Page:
I need to go over because I am a Realtor® in the Mountain Home and Boise area is the difference between Mountain Home and Boise. Mountain Home is about 30 to 40 miles from Boise. A salary of $50 000 in Boise, Idaho, could decrease to $40,534 in Mountain Home, Idaho. The median house cost is between $303,000 to $185,600. I will tell you as a Realtor® here in Mountain Home. It’s getting harder to find a house right now at $185,600 and even Boise, the $303,000 because things are moving so fast here. I think you have to realize that there might be a little bit of inflation in both places. But this is more accurate than what in my opinion than what bankrate.com is showing. You can’t even pull up Mountain Home, Idaho, on bankrate.com. It does show that utilities are a little bit higher in Mountain Home, as well as healthcare.

Anyways, if any of that interests you and you want to check out more, go to bestplaces.net. If you would like a free relocation guide to the Treasure Valley, go to tvguide.RandyWRealEstate.com. For those of you old enough to remember tv guide, I smile. I recommend checking out the moving to Idaho video and the Mountain Home pros and cons video if you are interested in moving out this way. I give you a little bit more information on those videos. Thanks a million for reading this whole blog, and we’ll see you next Friday!

I hope you have a great day.

 

Thanks!

The Weather in Mountain Home, Idaho

Hey guys, this is Randy here with NextHome Treasure Valley. I’m a Realtor® in the Mountain Home and Boise area. Thanks for stopping by. This week we’re going to be talking about the beautiful weather here in Mountain Home, Idaho. I know that’s a bold statement to say. Why is it beautiful? Well, in my opinion, because we have all four seasons. I know everybody does. But, I mean, we have all four seasons. Our summers are hot, our winters are cold, and then our spring and autumn are lovely. The fall here is gorgeous. You feel it in the air, and it’s terrific. The winters here are also beautiful when the snow’s all over, and it prettifies the town. Prettify, that’s a word. But, it is pretty dry here in Mountain Home. Our average rainfall is about 12 inches a year, and compared to the US, the average rainfall is about 38 inches, so it’s a drier climate. 

 

 

Summers here can get pretty warm. We have a few days over 100 degrees, but the average temperature here in the Summer in Mountain Home, Idaho, is about 93 degrees. It can get hot here, but not too bad. The good thing about the summers we have here is there are lots to do out there. There’s a public pool in Mountain Home. Usually, you’re not going to know too many people that own a swimming pool, unless it’s like an above ground pool. But, there’s lakes and rivers all around, there’s lots of stuff to do when the weather does get warmer.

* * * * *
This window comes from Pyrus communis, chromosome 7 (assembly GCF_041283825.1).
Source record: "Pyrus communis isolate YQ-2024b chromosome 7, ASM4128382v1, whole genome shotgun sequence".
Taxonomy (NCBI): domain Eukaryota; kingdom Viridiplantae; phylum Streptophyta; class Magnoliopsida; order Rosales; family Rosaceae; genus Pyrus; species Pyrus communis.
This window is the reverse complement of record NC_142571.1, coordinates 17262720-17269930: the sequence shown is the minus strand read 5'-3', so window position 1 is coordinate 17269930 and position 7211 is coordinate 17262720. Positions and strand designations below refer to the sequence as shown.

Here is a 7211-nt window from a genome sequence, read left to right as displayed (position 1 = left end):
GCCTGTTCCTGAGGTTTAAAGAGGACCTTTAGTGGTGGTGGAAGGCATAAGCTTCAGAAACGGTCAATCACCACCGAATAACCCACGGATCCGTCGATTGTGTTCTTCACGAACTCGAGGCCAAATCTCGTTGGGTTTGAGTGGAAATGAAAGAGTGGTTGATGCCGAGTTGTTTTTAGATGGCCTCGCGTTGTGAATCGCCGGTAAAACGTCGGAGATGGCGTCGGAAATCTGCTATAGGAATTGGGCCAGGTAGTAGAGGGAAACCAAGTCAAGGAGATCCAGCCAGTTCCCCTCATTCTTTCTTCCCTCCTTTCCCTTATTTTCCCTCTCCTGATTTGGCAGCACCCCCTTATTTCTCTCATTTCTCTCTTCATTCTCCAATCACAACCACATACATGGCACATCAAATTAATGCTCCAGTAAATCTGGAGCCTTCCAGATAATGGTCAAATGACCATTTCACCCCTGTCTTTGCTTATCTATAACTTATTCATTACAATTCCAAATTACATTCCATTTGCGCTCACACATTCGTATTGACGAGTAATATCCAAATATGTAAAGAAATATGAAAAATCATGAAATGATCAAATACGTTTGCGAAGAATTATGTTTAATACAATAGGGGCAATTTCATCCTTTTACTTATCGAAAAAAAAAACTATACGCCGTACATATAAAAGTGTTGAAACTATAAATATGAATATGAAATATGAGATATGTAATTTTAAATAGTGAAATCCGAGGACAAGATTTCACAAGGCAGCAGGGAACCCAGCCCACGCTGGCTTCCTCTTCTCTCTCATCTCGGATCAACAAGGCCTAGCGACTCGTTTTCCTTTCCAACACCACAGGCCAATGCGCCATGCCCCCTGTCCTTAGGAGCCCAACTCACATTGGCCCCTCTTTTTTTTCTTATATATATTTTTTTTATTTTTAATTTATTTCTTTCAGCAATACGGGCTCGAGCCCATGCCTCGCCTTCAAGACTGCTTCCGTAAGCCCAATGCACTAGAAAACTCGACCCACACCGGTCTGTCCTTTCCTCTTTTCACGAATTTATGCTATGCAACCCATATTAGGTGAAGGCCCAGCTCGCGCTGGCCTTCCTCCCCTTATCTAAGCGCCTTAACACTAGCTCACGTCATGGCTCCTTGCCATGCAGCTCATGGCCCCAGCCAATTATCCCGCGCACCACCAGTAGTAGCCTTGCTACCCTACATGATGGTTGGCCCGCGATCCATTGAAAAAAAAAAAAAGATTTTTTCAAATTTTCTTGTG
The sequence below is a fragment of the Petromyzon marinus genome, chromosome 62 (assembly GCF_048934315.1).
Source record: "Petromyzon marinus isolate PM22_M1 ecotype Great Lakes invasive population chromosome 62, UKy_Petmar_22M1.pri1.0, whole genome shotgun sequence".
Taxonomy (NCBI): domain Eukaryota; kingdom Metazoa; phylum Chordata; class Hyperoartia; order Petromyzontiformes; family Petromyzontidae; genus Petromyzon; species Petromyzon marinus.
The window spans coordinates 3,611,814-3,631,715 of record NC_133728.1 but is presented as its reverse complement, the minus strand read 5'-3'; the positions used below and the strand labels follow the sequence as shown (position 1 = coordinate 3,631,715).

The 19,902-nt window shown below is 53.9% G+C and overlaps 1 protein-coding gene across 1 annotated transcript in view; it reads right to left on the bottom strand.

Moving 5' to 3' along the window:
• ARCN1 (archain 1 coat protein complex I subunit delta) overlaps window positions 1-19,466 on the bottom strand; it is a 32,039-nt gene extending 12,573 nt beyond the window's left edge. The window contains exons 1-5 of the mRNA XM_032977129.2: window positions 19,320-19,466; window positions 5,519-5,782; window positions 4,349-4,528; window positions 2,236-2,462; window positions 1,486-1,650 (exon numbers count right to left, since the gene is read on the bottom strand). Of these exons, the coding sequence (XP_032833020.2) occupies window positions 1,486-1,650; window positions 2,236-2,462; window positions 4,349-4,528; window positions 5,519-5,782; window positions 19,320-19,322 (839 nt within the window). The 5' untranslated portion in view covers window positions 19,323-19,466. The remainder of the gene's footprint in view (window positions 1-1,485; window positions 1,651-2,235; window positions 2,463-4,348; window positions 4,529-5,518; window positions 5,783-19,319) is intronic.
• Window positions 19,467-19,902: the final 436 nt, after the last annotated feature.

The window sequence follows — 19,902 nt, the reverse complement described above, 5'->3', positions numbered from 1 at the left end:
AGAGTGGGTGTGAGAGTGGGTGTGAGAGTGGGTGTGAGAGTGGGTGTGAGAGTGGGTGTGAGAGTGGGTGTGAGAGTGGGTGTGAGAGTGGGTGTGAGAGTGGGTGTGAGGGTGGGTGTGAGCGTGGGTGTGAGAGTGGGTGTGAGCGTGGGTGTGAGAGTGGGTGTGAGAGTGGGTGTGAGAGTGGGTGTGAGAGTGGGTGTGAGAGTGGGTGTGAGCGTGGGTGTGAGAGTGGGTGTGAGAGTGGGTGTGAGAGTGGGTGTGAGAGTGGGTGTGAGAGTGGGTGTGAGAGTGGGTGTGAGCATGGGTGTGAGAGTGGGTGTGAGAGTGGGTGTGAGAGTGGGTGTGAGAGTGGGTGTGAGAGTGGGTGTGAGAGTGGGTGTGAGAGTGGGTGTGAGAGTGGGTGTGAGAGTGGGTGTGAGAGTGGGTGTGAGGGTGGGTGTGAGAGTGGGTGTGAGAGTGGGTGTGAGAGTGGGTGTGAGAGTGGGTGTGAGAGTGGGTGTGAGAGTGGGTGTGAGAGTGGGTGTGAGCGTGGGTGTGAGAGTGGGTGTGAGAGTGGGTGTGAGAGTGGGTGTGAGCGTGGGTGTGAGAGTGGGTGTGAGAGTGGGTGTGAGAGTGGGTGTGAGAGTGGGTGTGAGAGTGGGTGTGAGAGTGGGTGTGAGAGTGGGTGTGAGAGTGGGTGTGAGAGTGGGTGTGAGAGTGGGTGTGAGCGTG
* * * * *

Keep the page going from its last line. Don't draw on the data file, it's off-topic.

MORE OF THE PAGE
What about the dreaded winter months? The winters here can get a little cold. I’m not going to lie, and it does snow. The average winter temperature in January is about 23 degrees. We’re below freezing, and it’s kind of funny because at the beginning of winter, the first time it hits 32 degrees, it’s like ouch! Like oh my gosh! It’s getting cold, and then by a month in, like 32 degrees is like a warm day. Like you’re out there sweating. We don’t get a lot below zero. We only get about two days a year, on average, that is below zero. Of course, some years get more than others. We do get snowfall. Many people ask about the snow, and honestly, it depends on where you’re coming from. If you’re coming from a place that gets no snow at all, it might be a little overwhelming, but if you’re coming from a place like Green Bay, Wisconsin, where it snows all the time, you probably won’t even notice the snow here. It’s so mild. We get about 15 inches a year and compare that to the average in The United States, about 28 inches. It’s not bad at all. Before I was a Realtor® full time, I traveled between Mountain Home to Boise every day, which is about 30 to 40 miles, and there was only a couple of days a year that I even had to worry about the drive. And then a lot of people around here talk about Snowmageddon! That was the winter of 2016 to 2017, and when Boise experienced about 39 inches in snow that year. The sixth snowiest on the record sounds terrible until you realize that that is just right around the national average. That goes to show you, what we call Snowmageddon here in Idaho, really wasn’t that much bigger than the national average. That’s a good thing if you’re not someone who likes to drive in the snow or is a little worried that our snow’s not that bad. 

 

And then after the snow goes away, the Spring and Fall are just absolutely fantastic here. You have a very distinct Spring and Fall. Lately, I’ve been feeling the Fall kind of start coming out. Still summer, but there have been a couple of days where you start feeling that colder weather, and there’s, there’s, there’s a feeling in the air you get when that fall comes and then by the time, you know, October hits, and Halloween. It’s just a wonderful feeling. It can get a little windy here also. Between February 4th to January 29th, the average wind speed is about 7.5 miles per hour. Which doesn’t sound that bad, but we do get, of course, those vast gusts that come in. You know the 30s plus mile per hour winds. During the colder seasons, sometimes that wind can make a little bit chillier, of course. But usually, it’s not too bad. 

 

If you’d like to know more about Mountain Home, check out the video here, the pros and cons of Mountain Home, Idaho. Thank you for stopping by, and we’ll see you next Friday. Thank you.